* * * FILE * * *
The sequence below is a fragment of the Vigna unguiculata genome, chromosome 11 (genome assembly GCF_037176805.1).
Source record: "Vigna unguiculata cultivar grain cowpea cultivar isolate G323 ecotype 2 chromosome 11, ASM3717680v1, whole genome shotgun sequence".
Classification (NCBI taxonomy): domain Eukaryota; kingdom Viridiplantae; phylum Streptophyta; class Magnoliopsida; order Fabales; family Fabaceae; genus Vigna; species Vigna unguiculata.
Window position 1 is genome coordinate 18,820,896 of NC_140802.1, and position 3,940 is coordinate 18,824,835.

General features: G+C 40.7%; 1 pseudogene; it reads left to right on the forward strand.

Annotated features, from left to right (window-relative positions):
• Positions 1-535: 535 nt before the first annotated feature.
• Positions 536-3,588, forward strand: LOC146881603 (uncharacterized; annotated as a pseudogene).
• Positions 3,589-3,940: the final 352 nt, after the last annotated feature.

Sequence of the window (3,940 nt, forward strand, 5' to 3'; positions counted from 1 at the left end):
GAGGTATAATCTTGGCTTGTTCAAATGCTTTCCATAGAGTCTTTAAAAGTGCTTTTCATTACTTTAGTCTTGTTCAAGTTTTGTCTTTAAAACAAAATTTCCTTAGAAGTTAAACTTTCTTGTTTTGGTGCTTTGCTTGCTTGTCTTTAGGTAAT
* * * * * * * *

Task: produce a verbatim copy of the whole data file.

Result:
The sequence below is a fragment of the Vigna unguiculata genome, chromosome 11 (genome assembly GCF_037176805.1).
Source record: "Vigna unguiculata cultivar grain cowpea cultivar isolate G323 ecotype 2 chromosome 11, ASM3717680v1, whole genome shotgun sequence".
Classification (NCBI taxonomy): domain Eukaryota; kingdom Viridiplantae; phylum Streptophyta; class Magnoliopsida; order Fabales; family Fabaceae; genus Vigna; species Vigna unguiculata.
Window position 1 is genome coordinate 18,820,896 of NC_140802.1, and position 3,940 is coordinate 18,824,835.

General features: G+C 40.7%; 1 pseudogene; it reads left to right on the forward strand.

Annotated features, from left to right (window-relative positions):
• Positions 1-535: 535 nt before the first annotated feature.
• Positions 536-3,588, forward strand: LOC146881603 (uncharacterized; annotated as a pseudogene).
• Positions 3,589-3,940: the final 352 nt, after the last annotated feature.

Sequence of the window (3,940 nt, forward strand, 5' to 3'; positions counted from 1 at the left end):
GAGGTATAATCTTGGCTTGTTCAAATGCTTTCCATAGAGTCTTTAAAAGTGCTTTTCATTACTTTAGTCTTGTTCAAGTTTTGTCTTTAAAACAAAATTTCCTTAGAAGTTAAACTTTCTTGTTTTGGTGCTTTGCTTGCTTGTCTTTAGGTAAT